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Giving and Receiving Feedback

Preparing for a Forthright Employee Discussion

Preparing for a Forthright Employee Discussion

Although few of us likes to confront, challenge, or even criticize another person, even when it is justified, we inevitably have to have these conversations from time to time, especially if we are a leader and it is therefore best to be prepared before we do. In this way, we are more likely to conduct these discussions in a manner that results in a positive outcome for both parties and minimizes any feelings of discomfort. When handled correctly, a confrontation can even be a positive experience for all with any feelings of defensiveness or negativity minimized or eliminated altogether. It can even build trust and respect between parties over time when handled well. 

While the steps for preparing for what we’ll call a “forthright” discussion with an employee will vary from one leader to the next and be governed heavily by what you have to say and to whom, there are a number of tips about doing this that seem to apply to most situations as follows: 

1: Separate facts from assumptions

As a leader we may want to have a forthright conversation because of what we often see as “black and white” facts (the person was late, absent, missed deadlines, failed to produce a report etc.). However, our views are almost always colored by assumptions as to why these events occurred, including that we were clear about the standards of performance we expected in the first place. In addition, we may “invent” reasons about the other party’s apparent performance shortfalls that may not be appropriate (such as he or she is lazy, lacking in a given skill or distracted). These assumptions tend to undermine the conversation when presented and we should try not to talk about them and simply point to the facts. We can then ask open questions to let the other party describe what he or she think happened. 

2: Don’t seek an outcome in which you are “right” they are “wrong”

The objective of a forthright discussion isn’t to arrive at subjective judgments like “right” or “wrong” and certainly not to apportion blame. Instead the goal should be to have a joint discussion to “dig into” the issue or issues most of concern and to determine why there is any gap at all in terms of expectations. To avoid this right/wrong judgment and language, the calm and enquiring tone that a leader sets at the beginning of the conversation is very important. 

3: Don’t live with mediocrity or delay giving feedback

Many leaders prefer to be “harmony-seeking” or they might say “team-oriented” as much as they can and therefore broadly non-confrontational when it comes to under-performance of any kind. But these issues and unwanted levels of mediocrity, when left unaddressed, act as a spreading “cancer” and problems only grow in size and make the eventual conversation even tougher to have with the individual concerned. Leaders should therefore address performance issues almost as soon as they arise. This way issues can be addressed with little rancor and performance normalized quickly in most cases.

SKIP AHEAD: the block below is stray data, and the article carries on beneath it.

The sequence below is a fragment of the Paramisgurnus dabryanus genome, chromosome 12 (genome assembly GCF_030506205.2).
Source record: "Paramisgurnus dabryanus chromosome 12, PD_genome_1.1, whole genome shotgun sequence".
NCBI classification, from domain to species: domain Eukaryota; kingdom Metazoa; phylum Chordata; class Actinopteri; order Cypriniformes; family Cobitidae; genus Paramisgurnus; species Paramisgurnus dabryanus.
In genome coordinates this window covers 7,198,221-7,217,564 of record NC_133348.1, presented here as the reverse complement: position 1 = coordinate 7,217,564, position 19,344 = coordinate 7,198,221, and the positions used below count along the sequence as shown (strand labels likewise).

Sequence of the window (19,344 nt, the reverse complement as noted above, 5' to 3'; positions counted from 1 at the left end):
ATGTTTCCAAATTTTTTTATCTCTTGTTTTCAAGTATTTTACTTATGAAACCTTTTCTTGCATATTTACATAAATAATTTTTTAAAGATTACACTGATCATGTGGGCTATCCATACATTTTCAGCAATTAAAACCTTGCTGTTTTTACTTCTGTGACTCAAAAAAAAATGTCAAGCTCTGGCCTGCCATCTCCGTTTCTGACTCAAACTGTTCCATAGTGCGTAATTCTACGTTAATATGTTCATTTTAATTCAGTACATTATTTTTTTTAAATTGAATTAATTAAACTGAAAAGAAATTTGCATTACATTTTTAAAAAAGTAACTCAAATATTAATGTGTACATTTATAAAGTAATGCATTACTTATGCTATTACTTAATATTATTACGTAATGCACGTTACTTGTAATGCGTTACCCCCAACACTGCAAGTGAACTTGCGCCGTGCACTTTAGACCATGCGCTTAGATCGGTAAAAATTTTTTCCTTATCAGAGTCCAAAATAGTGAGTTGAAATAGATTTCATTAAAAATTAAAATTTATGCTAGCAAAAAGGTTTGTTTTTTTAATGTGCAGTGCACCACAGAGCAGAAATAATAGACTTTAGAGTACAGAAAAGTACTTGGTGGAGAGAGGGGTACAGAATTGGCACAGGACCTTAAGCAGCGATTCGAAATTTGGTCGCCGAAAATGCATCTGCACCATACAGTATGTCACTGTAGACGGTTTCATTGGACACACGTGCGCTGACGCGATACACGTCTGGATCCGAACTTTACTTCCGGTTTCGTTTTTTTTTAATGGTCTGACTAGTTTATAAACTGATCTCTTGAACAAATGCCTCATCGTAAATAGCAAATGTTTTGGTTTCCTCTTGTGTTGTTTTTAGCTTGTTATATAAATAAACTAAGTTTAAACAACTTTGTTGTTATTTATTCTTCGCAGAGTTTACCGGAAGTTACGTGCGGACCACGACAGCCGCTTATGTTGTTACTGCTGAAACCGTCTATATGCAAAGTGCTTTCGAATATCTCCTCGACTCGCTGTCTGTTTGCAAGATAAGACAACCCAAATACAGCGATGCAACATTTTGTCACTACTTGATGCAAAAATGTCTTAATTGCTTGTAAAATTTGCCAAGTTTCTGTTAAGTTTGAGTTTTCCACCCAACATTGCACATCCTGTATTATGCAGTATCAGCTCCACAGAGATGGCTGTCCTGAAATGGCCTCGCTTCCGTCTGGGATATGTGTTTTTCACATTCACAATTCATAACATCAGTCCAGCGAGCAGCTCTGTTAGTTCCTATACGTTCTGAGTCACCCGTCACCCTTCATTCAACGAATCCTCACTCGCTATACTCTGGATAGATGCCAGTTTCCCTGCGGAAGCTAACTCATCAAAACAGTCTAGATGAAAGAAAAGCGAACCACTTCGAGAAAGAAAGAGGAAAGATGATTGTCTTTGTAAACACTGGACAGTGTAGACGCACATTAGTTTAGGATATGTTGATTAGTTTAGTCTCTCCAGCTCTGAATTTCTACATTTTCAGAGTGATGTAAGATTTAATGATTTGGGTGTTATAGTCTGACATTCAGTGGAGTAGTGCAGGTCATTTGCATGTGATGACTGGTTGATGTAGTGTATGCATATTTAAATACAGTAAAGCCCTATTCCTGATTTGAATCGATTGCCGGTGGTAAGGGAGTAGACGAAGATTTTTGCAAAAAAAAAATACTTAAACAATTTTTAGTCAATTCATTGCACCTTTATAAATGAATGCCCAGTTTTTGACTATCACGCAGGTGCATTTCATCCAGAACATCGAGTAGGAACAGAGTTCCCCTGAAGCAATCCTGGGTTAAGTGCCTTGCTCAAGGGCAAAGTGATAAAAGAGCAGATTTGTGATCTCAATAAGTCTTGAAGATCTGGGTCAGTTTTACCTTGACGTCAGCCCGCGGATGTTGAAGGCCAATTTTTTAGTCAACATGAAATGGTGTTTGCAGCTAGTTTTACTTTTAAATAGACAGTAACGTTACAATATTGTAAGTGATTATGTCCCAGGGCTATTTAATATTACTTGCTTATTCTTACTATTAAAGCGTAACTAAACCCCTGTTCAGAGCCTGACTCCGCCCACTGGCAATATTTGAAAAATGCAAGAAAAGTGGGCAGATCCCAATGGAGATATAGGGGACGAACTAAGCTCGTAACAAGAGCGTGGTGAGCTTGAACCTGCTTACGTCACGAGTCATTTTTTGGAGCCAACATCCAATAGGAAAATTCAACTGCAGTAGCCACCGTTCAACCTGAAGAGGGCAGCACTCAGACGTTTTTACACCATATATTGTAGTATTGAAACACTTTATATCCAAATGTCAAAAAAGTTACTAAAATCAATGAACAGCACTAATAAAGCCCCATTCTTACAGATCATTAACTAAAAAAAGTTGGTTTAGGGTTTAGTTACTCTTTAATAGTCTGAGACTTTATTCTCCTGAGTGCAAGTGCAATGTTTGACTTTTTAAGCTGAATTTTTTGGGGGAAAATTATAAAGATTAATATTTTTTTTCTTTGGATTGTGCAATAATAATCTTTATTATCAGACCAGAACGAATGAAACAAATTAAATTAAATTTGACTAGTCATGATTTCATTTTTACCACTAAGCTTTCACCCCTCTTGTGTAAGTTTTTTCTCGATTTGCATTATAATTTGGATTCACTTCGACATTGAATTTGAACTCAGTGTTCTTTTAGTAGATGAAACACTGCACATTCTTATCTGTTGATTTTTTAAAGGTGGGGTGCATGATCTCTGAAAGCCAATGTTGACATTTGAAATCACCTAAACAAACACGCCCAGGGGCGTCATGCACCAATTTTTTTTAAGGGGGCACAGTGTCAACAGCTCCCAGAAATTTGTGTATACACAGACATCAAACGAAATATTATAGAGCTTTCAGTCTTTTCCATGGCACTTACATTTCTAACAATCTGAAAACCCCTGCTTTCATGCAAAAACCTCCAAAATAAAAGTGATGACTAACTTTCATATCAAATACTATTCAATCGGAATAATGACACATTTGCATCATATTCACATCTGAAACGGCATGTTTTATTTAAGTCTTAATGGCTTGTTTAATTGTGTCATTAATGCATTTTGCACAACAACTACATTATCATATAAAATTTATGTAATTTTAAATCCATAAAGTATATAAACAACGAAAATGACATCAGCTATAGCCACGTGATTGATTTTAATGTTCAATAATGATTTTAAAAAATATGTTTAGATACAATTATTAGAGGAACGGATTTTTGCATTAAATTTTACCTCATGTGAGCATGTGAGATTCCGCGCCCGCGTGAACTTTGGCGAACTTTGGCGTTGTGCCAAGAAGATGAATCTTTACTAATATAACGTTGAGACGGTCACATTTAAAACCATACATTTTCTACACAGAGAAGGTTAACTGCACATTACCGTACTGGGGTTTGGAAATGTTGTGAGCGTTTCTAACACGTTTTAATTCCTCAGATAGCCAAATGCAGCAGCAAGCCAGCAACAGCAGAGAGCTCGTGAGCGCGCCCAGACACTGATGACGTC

4: Accept that the situation will be uncomfortable for both parties 

It is natural for both parties in an expected difficult conversation to have lots of trepidation or even to “catastrophize” abut the possible outcomes. This is a natural “fight or flight” reaction and it affects both parties, not just the receiver. The “trick” here is to accept that these feelings are going to be present for both people in the conversation and accept it. You might even point out the awkwardness by saying something at the outset like, “I know this is an awkward/difficult situation for both of us but my goal is to find solutions and work with you collaboratively-is that OK?” 

5: Appreciate that some conflict and confrontation Is healthy

In addition to the wider organizational benefits of some conflict and confrontation (when calmly handled of course) which actually helps greater innovation to occur according to considerable research in the past 20 years, difficult conversations can allow both parties to get information “off-their chests” and start to realize that there were hidden issues which colored perceptions. This realization often helps to de-stress one or both parties and stop the worrying over the long term because it is now in the open.

Giving straight feedback or having forthright conversations with employees is not an easy thing to do. However, if we reflect on what’s to be achieved in terms of best possible outcomes, plan for the discussion carefully and try to pay attention to all five tips described above, when they do occur they are likely to go a lot more smoothly than you think and even strengthen your relationship with the other person. Don’t forget, feedback is a gift.

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About Dr. Jon Warner

Dr. Jon Warner is a prolific author, management consultant and executive coach with over 25 years experience. He has an MBA and a PhD in Organizational Psychology. Jon can be reached at OptimalJon@gmail.com

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About the Editor and Primary Author

Jon Warner

Jon Warner is an executive coach and management consultant and in the past has been a CEO in three very different companies. Read more

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